Just like any art form, tattoos can be expressed as line drawings, paintings, cartoons, caricatures or even as airbrushed creations. Tattoos may be classified into distinct styles, much as painting may be classified into the styles of impressionism, realism, cubism, etc. Each style incorporates specific artistic elements which many are not familiar with. So here's a look at tattoos, not as a form of rebellion, a health hazard, or a display of "coolness," but as an art form.
The following is a summation of just a few of the most popular tattoo styles.
♦ Black and Gray work. This style originated in the prison system of America, where it was difficult to get colored ink. These tattoos have the kind of warmth and depth to them that you usually associate with a charcoal drawing.
An incredible example of black and grey work by Tim Hanan www.artfultattoo.dyns.net
An example of black and grey landscape By Enrique Patino Bottino wwwartesagrado.com
Traditional. This style of tattoo refers to work that features bold black outlines and pitch black shading contrasted with very bright colors. The style is thought to have its origins on military bases in the 1930s and 1940s.
An example of a traditional rose tattoo by Tim Hanan http://www.artfultattoo.dyns.n
♦ Fineline. These delicate tattoos are very detailed and usually associated with black and gray work. Fineline is also often used to express a realistic depiction of an image. Fineline images cannot be too complicated as sometimes over time the image can degenerate into a blotch or a shadow.
Fine line work by Little Joe http://www.geocities.com/tat2byjoe
An example of fine line work by Tim Hanan http://www.artfultattoo.dyns.net
♦ Tribal. These designs are black silhouettes. Most are based on ancient tribal designs. A popular modern mutation of this style is to modify a traditional design so that it appears to be tribal. Many of the most popular styles are modeled after the ancient styles of the South Pacific Islands. These tattoos are usually abstract, artistic representations that consists of combination of discrete design elements such as spikes swirls and spines. Tribal tattoos are often designed to fit or accentuate a specific part of the body. For example, a tribal tattoo might snake along the contours of the lower back.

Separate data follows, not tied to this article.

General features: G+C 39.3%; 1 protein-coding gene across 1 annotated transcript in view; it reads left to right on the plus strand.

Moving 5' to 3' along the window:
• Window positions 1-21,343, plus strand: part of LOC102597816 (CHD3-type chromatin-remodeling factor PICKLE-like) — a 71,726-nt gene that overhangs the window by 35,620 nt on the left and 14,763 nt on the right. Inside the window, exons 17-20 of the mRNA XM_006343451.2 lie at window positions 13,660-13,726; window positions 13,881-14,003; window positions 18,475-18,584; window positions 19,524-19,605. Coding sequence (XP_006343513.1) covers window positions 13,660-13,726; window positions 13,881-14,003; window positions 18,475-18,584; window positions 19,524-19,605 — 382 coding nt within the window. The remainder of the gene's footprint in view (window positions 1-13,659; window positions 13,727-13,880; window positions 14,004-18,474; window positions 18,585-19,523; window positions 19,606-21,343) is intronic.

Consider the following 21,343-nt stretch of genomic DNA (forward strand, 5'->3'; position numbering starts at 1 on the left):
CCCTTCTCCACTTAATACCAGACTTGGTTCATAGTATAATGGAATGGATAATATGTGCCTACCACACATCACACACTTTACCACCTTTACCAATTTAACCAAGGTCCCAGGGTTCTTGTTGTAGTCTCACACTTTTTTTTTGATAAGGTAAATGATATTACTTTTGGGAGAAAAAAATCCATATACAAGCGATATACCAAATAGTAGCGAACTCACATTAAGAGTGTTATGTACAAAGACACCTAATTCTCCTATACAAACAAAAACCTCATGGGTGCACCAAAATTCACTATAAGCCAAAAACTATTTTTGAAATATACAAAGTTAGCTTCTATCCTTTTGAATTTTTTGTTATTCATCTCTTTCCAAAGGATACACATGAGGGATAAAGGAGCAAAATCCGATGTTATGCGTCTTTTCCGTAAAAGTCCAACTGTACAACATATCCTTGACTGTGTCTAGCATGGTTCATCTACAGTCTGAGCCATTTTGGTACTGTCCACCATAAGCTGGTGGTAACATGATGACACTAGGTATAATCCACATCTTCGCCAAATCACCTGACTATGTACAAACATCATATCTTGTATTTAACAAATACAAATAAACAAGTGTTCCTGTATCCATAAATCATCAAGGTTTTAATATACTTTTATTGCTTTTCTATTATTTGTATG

A stunning example of a tribal style tattoo courtesy of Rueben "Rue" Kayden www.tattoorue.com
A tribal tattoo with a Teutonic flair By Sean Donovan www.tattoosbysean.com
♦ Realistic. These designs are usually portraits or landscapes that mimic the fine detail of a photograph. Mostly they are done in black and white as it takes a master tattoo artist to emulate images in colors. Sometimes this style is also called photo-realism.
A baby portrait by Enrique Patino Bottino www.artsagrado.com
♦ Oriental. Usually the oriental style of tattooing involves using the entire body as a canvas rather than adding a single image here and. Images are used to weave a story or a myth on an entire arm or over the entire back. Usually this is very fanciful, bold, yet detailed color work. Big murals of dragons, flowers, fish, and other animals are the most common oriental tattoos. A dominant image such as a dragon might be surrounded by "fill work" that consists of artistic, fluid-like swirls of color. The oriental tattoo often follows the rules of Japanese perspective in painting that is concerned with symmetry and balance. Also the symbols in a Japanese tattoo often have deeper meanings. For instance, a tattoo of a carp represents wealth and prosperity.
♦ Celtic. These silhouette style tattoos have thick bold black lines, and sharp angle. A Viking offshoot of the Celtic style includes mythological creatures such as griffins. They are primarily completed in black ink only. Because they are difficult to do, Celtic tattoos are often best created by an artist who specializes in the style
Celtic tattoos found at www.findatattoo.com
♦ Biomechanical. These tattoos often depict machinery intertwined with human flesh. A typical f biomechanical tattoo work might depict a human hand, arm, or chest tangled with pieces of machinery such as screws, wheels, or and pulleys. The result is an image of a creature that looks half-robot, half-human. This type of tattoo is inspired by movies such as "Alien."
An excellent example of a biomechanical tattoo. Photo reprinted courtesy of the artist Rueben "Rue" Kayden. www.tattoorue.com
♦ Caricatures and cartoons. These tattoos are noted for their bold lines and often-humorous references to classic tattoos.
Rueben "Rue" Kayden. www.tattoorue.com
A more classical example of skull work by Tim Hanan http://www.artfultattoo.dyns.net
Was this article helpful?
Ever Wanted to Get a Tattoo? Here is a Priceless Guide on How to Choose the Perfect Tattoo! Do you ever find yourself admiring the artistic work of another person’s tattoo? Do you wish you had the nerve to get one of your own but just aren’t sure you know enough about them to take that final step?